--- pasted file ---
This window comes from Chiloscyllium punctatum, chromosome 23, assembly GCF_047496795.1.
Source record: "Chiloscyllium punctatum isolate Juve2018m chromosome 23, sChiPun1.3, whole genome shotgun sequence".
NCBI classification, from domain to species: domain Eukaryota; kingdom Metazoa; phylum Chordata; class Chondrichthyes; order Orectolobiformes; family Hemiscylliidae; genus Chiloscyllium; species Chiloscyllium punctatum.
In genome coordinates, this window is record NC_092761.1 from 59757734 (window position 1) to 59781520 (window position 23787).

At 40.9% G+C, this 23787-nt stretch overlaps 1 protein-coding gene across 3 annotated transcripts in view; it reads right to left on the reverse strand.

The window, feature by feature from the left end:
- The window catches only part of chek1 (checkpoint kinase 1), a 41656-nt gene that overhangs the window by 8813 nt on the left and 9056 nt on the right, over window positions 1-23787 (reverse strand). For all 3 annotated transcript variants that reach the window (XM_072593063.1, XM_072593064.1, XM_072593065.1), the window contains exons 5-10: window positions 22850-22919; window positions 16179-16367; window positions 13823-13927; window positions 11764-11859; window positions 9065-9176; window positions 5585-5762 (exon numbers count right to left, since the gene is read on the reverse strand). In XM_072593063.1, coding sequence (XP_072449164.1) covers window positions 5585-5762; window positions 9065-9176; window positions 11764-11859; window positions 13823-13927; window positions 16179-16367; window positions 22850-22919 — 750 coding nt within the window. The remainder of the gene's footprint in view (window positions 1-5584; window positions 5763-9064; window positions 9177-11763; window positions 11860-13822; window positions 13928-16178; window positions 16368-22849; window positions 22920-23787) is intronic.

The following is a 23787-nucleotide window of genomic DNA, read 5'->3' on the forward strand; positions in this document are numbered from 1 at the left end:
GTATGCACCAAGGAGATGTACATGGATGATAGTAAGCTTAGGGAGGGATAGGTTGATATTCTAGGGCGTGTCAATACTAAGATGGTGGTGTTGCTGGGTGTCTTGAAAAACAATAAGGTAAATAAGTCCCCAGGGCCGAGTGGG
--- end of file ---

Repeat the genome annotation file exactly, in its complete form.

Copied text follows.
This window comes from Chiloscyllium punctatum, chromosome 23, assembly GCF_047496795.1.
Source record: "Chiloscyllium punctatum isolate Juve2018m chromosome 23, sChiPun1.3, whole genome shotgun sequence".
NCBI classification, from domain to species: domain Eukaryota; kingdom Metazoa; phylum Chordata; class Chondrichthyes; order Orectolobiformes; family Hemiscylliidae; genus Chiloscyllium; species Chiloscyllium punctatum.
In genome coordinates, this window is record NC_092761.1 from 59757734 (window position 1) to 59781520 (window position 23787).

At 40.9% G+C, this 23787-nt stretch overlaps 1 protein-coding gene across 3 annotated transcripts in view; it reads right to left on the reverse strand.

The window, feature by feature from the left end:
- The window catches only part of chek1 (checkpoint kinase 1), a 41656-nt gene that overhangs the window by 8813 nt on the left and 9056 nt on the right, over window positions 1-23787 (reverse strand). For all 3 annotated transcript variants that reach the window (XM_072593063.1, XM_072593064.1, XM_072593065.1), the window contains exons 5-10: window positions 22850-22919; window positions 16179-16367; window positions 13823-13927; window positions 11764-11859; window positions 9065-9176; window positions 5585-5762 (exon numbers count right to left, since the gene is read on the reverse strand). In XM_072593063.1, coding sequence (XP_072449164.1) covers window positions 5585-5762; window positions 9065-9176; window positions 11764-11859; window positions 13823-13927; window positions 16179-16367; window positions 22850-22919 — 750 coding nt within the window. The remainder of the gene's footprint in view (window positions 1-5584; window positions 5763-9064; window positions 9177-11763; window positions 11860-13822; window positions 13928-16178; window positions 16368-22849; window positions 22920-23787) is intronic.

The following is a 23787-nucleotide window of genomic DNA, read 5'->3' on the forward strand; positions in this document are numbered from 1 at the left end:
GTATGCACCAAGGAGATGTACATGGATGATAGTAAGCTTAGGGAGGGATAGGTTGATATTCTAGGGCGTGTCAATACTAAGATGGTGGTGTTGCTGGGTGTCTTGAAAAACAATAAGGTAAATAAGTCCCCAGGGCCGAGTGGG